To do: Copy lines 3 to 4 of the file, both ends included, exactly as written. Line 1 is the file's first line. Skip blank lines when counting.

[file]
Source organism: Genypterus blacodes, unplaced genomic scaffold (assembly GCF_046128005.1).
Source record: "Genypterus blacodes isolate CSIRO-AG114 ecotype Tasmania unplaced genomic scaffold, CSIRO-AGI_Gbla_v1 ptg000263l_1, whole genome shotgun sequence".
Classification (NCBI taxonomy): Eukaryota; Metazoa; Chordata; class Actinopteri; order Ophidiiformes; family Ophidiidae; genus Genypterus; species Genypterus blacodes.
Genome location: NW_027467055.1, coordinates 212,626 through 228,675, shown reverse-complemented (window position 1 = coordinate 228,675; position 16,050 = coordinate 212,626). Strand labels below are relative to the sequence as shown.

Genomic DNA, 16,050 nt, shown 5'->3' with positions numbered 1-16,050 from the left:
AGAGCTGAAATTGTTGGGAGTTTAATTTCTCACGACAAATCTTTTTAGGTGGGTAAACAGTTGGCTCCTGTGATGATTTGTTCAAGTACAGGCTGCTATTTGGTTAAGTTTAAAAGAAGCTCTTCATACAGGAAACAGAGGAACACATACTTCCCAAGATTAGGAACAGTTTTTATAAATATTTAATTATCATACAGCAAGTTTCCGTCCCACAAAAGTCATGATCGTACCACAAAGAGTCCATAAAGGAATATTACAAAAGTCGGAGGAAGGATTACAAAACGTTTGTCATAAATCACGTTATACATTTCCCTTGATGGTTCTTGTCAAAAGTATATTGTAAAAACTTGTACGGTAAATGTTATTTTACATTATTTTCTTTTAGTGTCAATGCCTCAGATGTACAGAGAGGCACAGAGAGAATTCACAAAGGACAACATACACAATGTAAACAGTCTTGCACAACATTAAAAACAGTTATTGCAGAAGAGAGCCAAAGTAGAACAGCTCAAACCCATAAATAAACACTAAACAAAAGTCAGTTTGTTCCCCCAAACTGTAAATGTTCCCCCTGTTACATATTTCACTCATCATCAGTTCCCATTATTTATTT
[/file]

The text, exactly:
Classification (NCBI taxonomy): Eukaryota; Metazoa; Chordata; class Actinopteri; order Ophidiiformes; family Ophidiidae; genus Genypterus; species Genypterus blacodes.
Genome location: NW_027467055.1, coordinates 212,626 through 228,675, shown reverse-complemented (window position 1 = coordinate 228,675; position 16,050 = coordinate 212,626). Strand labels below are relative to the sequence as shown.